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There are several technical reports relating to the EAWSD system and local geohydrology assessments and evaluations. This page includes links to the four primary reports.
Utility Master Plan Preliminary Engineering Report, Eldorado Area Water and Sanitation District; Souder, Miller & Associates; Santa Fe, NM; March 2013. 
The 2013 Utility Master Plan analyzes and prioritizes proposed water system improvements for EAWSD, considering a 20-year planning horizon from the end of 2012 through 2032.  Included in the evaluation of alternatives are considerations for the condition and operation/management of existing water facilities, and current and projected population.  Alternatives for water system improvements focus on meeting projected demands, improving utility operation and management and recommendations for capital improvements. Capital improvements recommended by the study include:

  • Replacement of Well No. 2, $319,000

  • Rehabilitation of Well No. 13, $88,000

  • Santa Fe County Interconnection, $905,000

  • Replacement of Well No. 13, $342,000

  • Pressure Zone Optimization, $375,000

  • Active Tank Mixing, $144,000

  • Storage Tank Corrosion Protection, $61,000

  • Water Transmission Infrastructure, $1,741,000

  • Distribution Pipeline Replacement, $9,082,000


Specific information and data can be found in the report.
Preliminary Engineering Report, Eldorado Area Water and Sanitation District System; D. B. Stephens & Associates, Inc.; Albuquerque, NM; November, 2007.
The DBSA study included a hydraulic evaluation of the existing system with a water system distribution model and the Preliminary Engineering Report (PER). Results from the model and PER indicated that the current water distribution system is adequate for customer needs, and some minor improvements would ensure that the distribution system would continue to provide water for consumption and fire protection, including areas for planned expansion. The recommended improvements identified from the model and study included:

Specific data and information can be found in the report.
M. Chudnoff and M. Hodgins; Long-Term Water Availability and Well Field Management Study Report; Glorieta Geoscience, Inc. Santa Fe, NM; July, 2007; Executive Summary.
The 2007 GGI report utilized previous data and technical reports to assess the local hydrology and water availability and to develop a computerized mathematical groundwater flow model of the well fields, primarily towards predicting production of future water. The report contains extensive data and modeling of existing EAWSD wells and local aquifers. Results of the modeling indicated that:

Other technical information and data can be found in the executive summary of the report (see link at right).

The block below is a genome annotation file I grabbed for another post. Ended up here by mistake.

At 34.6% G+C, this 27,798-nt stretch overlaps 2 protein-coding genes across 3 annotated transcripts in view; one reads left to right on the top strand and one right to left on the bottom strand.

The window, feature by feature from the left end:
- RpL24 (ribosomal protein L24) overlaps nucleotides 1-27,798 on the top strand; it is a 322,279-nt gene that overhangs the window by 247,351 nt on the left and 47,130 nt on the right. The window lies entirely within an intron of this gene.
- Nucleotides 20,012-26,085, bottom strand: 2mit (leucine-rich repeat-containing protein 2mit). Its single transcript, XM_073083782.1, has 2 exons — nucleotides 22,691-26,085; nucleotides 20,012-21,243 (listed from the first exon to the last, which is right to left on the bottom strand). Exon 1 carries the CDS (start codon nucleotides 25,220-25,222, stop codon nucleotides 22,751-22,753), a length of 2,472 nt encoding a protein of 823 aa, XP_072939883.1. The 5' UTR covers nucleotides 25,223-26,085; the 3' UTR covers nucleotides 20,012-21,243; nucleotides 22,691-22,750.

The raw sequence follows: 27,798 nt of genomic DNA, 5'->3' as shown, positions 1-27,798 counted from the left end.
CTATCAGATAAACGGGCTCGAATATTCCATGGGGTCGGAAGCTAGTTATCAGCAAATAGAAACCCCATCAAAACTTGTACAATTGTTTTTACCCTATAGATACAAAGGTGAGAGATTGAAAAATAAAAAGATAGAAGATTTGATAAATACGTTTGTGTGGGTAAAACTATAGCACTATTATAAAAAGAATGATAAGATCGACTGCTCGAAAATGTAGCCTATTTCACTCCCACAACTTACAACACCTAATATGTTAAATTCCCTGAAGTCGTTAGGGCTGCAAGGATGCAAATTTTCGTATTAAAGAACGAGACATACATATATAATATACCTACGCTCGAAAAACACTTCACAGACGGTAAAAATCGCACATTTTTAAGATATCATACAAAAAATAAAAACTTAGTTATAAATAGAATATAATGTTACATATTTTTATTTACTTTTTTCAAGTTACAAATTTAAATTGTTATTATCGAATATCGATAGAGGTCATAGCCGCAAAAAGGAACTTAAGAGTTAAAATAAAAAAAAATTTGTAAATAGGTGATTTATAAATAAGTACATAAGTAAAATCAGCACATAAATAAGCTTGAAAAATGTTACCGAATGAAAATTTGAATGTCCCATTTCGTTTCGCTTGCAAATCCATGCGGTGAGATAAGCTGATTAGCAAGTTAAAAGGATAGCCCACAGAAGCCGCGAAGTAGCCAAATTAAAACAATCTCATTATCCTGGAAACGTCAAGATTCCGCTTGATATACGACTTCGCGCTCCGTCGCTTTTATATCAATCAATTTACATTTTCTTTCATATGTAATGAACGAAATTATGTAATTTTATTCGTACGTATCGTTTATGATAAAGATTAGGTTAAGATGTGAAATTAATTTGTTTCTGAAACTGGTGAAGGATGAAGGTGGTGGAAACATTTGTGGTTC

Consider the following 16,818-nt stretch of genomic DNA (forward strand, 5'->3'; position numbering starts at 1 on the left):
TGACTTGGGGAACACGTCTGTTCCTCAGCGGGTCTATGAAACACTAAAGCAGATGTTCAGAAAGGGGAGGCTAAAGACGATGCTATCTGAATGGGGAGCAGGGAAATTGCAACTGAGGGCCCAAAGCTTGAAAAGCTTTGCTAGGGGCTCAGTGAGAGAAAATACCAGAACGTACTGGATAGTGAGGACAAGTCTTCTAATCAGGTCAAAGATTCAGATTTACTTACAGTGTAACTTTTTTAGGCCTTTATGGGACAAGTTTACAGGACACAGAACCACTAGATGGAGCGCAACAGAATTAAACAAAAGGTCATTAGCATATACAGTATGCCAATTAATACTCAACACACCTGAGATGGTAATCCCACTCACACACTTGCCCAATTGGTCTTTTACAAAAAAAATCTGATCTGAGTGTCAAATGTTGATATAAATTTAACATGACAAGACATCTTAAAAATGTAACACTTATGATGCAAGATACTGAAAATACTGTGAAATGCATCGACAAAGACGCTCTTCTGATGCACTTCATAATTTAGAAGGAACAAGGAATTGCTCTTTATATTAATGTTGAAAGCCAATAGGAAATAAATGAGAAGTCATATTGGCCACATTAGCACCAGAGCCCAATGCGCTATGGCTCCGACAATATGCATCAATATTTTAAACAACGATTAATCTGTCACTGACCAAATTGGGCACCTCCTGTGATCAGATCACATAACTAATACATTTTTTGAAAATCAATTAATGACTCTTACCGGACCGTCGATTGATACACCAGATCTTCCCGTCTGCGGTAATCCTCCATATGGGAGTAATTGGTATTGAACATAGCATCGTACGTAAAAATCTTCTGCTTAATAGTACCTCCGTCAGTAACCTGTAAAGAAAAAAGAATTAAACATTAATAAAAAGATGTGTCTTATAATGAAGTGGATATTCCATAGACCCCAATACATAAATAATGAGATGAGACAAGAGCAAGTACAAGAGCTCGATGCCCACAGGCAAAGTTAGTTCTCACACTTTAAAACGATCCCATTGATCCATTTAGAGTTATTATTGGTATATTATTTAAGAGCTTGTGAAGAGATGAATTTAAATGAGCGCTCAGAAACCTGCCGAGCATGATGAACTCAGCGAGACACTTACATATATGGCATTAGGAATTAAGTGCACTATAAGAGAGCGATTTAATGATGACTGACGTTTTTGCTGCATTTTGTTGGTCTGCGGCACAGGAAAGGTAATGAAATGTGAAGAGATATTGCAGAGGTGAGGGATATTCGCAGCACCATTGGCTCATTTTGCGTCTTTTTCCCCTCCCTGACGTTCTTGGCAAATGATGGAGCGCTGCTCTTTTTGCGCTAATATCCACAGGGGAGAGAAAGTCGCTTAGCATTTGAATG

J. W. Shomaker, S. T. Finch, and M. A. Jones; Hydrogeology, Ground-Water Flow Model, and Model-Based Drawdown and Streamflow Depletion, Eldorado Area, Santa Fe County, New Mexico; John Shomaker & Associates, Albuquerque, NM; April, 2001; Executive Summary.
The 2001 Shomaker report was a comprehensive assessment of the local aquifers, hydrology, and groundwater flow, with use of data from many previous reports and other publications. A computerized mathematical model of the hydrologic system, based on the USGS MODFLOW model with parameters specific to the Eldorado area, was developed to predict groundwater flow and well drawdowns. Results of the modeling indicated that:

Other specific information, results, and technical details can be found in the executive summary of the report (see link at right).

  • Adding 610 ft of distribution pipeline at a cost of $29,200,

  • Adding a booster pump station at a cost of $92,500, and

  • Replacing 8,000 ft of existing pipeline with 8 inch line at a cost of $442,200 (2007 dollars).

  • Additional pumping capacity via new wells must be added to meet current demand levels.

  • There is sufficient recoverable groundwater underlying the Eldorado area to meet current demand of 600 afy for a period of, at least, 100 years, with the addition of 6 new wells for required pumping capacity, including approximately 200 gpm of reserve capacity.

  • Local water level and well yield declines are due primarily to local drawdown effects caused by pumping from the wells themselves, rather than due to widespread water level declines in the aquifer.

  • Future production of water is limited by the well capacities and the pumping effects on the local aquifer from the existing wells, rather than the overall aquifer hydrology.

  • New wells are needed to meet both declining yields from older wells and any increased utility demand.

Contact EAWSD General Manager 
ASSET MANAGEMENT PLAN/submitted to and accepted by EAWSD (CH2M/OMI, 2016)
2016 Asset Management Plan

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